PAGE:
APPLE-STUFFED BAKED ONION: Slice off the base and top of 4 onions. Remove the center portion of onions and stuff with 1 apple, chopped and mixed with 1 T. chopped onion and 1 t. of sugar. Place in an uncovered baking dish with a little water. Bake 350° for 1 hour.
    CHARD STUFFED ONIONS: Steam large onions for 15 minutes. Remove centers and stuff with chopped chard in a nutmeg-seasoned creamed sauce. Place in a baking dish; cover with additional creamed sauce; bake 25 to 30 minutes at 350°. When peas are in season use in place of chard and season with one of the Mints. Or use sautéed mushrooms, seasoned with Fine Herbs. Top with buttered bread crumbs.

    PARSNIPS are a fall and winter vegetable, best described as somewhere between a carrot and potato. For parsnips that are tender, fragrant, delicately spicy and nutty-flavored, choose small, young-looking ones.
    To Prepare: Give them a good scrubbing and steam in their skins whole. Peel, slice into rounds or cut lengthwise into quarters or smaller.
    To Cook: Steam or cook in minimum water--whole or in pieces--for 10 to 30 minutes [depending on the size and age of the parsnips.] Then peel and slice, quarter, or dice. Cooked or partially-cooked parsnips can be baked at 350° until hot and tender.
    To Season: Parsnips add a little nip to soufflé, timbals and other main dishes. Bring out their natural spiciness with fresh or powdered ginger. Enhance parsnips further by baking in an Orange Sauce.
    PARSNIP PATTIES: For each cup mashed parsnips mix in 2 t. lemon juice, 1 T. (or less) butter, 1 slightly beaten egg; 1 T. cream or evaporated canned milk; ½ t. salt, a dash of cayenne or black pepper and 1 T. fresh or 1 t. dried Hearty Herbs--a combination such as sage and parsley with a smidgen of horseradish added. Garnish with chopped or slivered almonds.

    PEAS are best from pods that are well filled but not overly bulging, and that are brittle when broken open. Snow or Chinese peapods are the edible-pod type used in oriental cooking and one of the spring garden's early offerings. Later in the season come the snap and black-eyed peas. The latter are unusually tasty when seasoned as below.
    To Prepare: Shell peas right from the garden into the cooking utensil, and right before using. Or store fresh peas in their pods until ready to use. For edible-pod peas simply wash, pinch off the stem ends and cook.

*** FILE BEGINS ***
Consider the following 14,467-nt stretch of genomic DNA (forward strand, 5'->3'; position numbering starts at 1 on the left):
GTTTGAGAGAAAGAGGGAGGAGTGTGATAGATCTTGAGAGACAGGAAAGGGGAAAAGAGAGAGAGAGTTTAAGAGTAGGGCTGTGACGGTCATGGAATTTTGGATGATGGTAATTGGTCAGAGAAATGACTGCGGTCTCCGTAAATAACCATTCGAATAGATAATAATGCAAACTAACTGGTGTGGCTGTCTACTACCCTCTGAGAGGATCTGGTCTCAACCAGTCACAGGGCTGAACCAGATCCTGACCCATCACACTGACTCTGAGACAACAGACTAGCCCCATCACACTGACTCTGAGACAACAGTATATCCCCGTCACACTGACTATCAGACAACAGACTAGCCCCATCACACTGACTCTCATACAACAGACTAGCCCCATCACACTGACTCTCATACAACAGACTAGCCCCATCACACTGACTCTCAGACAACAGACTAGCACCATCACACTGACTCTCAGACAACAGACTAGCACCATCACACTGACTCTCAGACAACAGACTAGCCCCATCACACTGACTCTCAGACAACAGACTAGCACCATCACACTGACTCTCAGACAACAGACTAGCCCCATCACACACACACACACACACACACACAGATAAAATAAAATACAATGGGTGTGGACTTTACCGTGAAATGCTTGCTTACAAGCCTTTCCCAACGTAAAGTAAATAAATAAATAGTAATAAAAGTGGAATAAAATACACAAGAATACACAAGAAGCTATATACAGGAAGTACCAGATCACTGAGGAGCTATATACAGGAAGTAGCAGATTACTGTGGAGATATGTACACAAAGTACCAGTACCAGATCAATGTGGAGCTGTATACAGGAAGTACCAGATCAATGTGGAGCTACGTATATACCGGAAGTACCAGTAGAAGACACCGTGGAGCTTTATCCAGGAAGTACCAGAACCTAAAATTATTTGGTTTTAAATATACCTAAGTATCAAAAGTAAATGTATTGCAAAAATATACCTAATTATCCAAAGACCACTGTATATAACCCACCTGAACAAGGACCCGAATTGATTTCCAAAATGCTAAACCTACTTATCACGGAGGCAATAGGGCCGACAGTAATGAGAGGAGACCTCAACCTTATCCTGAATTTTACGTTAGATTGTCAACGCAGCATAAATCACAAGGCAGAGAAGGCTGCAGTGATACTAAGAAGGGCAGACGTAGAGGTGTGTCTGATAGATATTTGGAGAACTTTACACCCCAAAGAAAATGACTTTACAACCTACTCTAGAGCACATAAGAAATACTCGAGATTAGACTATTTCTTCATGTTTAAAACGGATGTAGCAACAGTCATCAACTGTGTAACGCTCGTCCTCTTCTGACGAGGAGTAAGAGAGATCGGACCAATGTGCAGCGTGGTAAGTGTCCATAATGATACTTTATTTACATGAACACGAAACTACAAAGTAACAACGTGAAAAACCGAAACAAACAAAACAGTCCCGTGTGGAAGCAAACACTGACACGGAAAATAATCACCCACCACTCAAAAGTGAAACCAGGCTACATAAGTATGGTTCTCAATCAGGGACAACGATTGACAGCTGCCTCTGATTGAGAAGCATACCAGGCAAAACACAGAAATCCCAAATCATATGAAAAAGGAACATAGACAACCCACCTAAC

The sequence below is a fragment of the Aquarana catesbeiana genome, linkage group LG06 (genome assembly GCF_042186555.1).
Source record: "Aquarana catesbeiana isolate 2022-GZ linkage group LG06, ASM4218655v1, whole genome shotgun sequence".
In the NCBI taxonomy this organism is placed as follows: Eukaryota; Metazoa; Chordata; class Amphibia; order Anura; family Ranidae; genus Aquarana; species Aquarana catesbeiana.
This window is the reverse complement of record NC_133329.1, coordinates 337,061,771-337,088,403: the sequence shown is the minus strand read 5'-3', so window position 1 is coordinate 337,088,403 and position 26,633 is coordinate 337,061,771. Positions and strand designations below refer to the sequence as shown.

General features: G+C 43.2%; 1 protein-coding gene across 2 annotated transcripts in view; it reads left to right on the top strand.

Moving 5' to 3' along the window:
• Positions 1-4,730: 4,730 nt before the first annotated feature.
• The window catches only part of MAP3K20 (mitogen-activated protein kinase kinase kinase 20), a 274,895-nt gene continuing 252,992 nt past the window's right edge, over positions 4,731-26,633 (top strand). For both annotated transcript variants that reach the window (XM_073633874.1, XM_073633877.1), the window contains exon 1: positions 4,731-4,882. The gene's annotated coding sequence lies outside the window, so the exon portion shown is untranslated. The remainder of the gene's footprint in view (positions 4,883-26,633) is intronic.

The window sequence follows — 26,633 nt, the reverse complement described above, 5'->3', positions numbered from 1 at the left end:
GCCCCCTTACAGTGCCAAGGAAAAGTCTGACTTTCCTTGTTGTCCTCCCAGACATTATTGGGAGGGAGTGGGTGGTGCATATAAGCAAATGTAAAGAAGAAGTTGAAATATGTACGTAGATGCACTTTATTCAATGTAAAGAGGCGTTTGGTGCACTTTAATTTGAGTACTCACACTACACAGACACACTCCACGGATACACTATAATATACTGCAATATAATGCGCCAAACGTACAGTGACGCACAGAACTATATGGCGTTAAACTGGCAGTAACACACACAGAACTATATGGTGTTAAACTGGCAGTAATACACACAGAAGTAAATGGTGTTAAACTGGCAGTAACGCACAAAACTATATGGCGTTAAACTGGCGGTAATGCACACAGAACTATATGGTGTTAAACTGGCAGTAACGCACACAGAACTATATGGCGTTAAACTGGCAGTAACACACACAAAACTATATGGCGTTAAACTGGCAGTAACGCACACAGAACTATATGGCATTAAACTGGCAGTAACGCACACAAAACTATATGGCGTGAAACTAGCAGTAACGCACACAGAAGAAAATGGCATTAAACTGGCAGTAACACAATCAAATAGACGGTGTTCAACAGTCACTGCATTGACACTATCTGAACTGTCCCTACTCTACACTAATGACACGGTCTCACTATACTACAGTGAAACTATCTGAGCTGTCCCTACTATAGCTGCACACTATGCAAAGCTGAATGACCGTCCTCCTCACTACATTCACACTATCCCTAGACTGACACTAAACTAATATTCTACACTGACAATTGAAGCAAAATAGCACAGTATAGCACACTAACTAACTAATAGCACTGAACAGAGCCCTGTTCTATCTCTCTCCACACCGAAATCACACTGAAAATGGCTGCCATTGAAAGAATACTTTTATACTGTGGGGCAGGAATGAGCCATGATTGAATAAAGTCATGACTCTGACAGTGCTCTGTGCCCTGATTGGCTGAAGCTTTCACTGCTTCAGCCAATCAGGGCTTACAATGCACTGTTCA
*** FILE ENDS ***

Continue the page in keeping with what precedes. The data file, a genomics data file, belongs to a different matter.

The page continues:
To Cook: Peas take very little cooking, never so much as to destroy their firmness nor their vivid green color. Steam for 5 minutes, then remove the lid and the pan from the fire. Otherwise, the Minimum Water Method is a vitamin-saving way to cook peas. Either fresh or snow peas can be cooked according to the Stir Fry method. To cook fresh black-eyed peas: pour boiling water over them to cover and cook until tender--30 to 40 minutes.
    To Season: When cooking snap peas, add fresh or dried mint, rosemary or basil to the cooking water and, unless just picked, add a pinch of sugar. Dress cooked peas with Fine Herbs and butter or with an Herbed Butter. Serve peas creamed or in the Simple Spring Sauce, the Herbed Lemon Butter Sauce, or, for a change of pace, the Vinaigrette. Peas mix nicely with sautéed chopped onion and fresh mushrooms, or when combined with water chestnut or Jerusalem artichoke slices. Sauté or stir-fry snow peas in a little butter and a few drops sesame oil. Stir and cook just until hot and hardly done at all. When cooking black-eyed peas, add an Herb Bouquet to the water, then dress with olive oil, garlic and a pair of Hearty Herbs.
    To Serve Cold: Add garden peas or peapods to the Molded Piquant.

    PEPPERS--The sweet red and green bells are the mildest, fresh-vegetable members of this very large herb family. The red ones are those allowed to ripen. Chili peppers also range from mild to hot to fiery-hot, and are the predominant flavor in many dishes of Mexican or Spanish influence. Use bells freely; chilies more prudently.
    To Prepare: To serve bell peppers as a raw vegetable, remove the stem end and cut into strips. Save the center sections and seeds for adding to the stock pot. To prepare for stir-fry dishes and as a seasoning Pot Herb, cut into strips, into 1 inch squares, or chop, dice or mince.
    To Cook: Sauté, stir-fry, or steam along with other vegetables. Peppers need only be thoroughly hot to be considered done.
    To Season: Combine with vegetables such as mushrooms, celery, onions, and tomatoes. Season with a little garlic and combine with barely tender zucchini slices, or green beans. Any one of the Vegetable Main Dishes could include green pepper. So could the Curry and Creole Sauces . Green peppers are also an important flavor ingredient in the Spanish Sauces and Mediterranean Vegetable Pot and Ratatouille . See Stuffed Peppers--rice with mushrooms, seasoned with Hearty Herbs is a good stuffing for peppers. Another way of stuffing peppers is with corn-off-the-cob, moistened with a little seasoned cream or creamed sauce . In either case, they can be covered with Spanish Sauce . Add them also to Beulah's "chopped everything" oriental dish.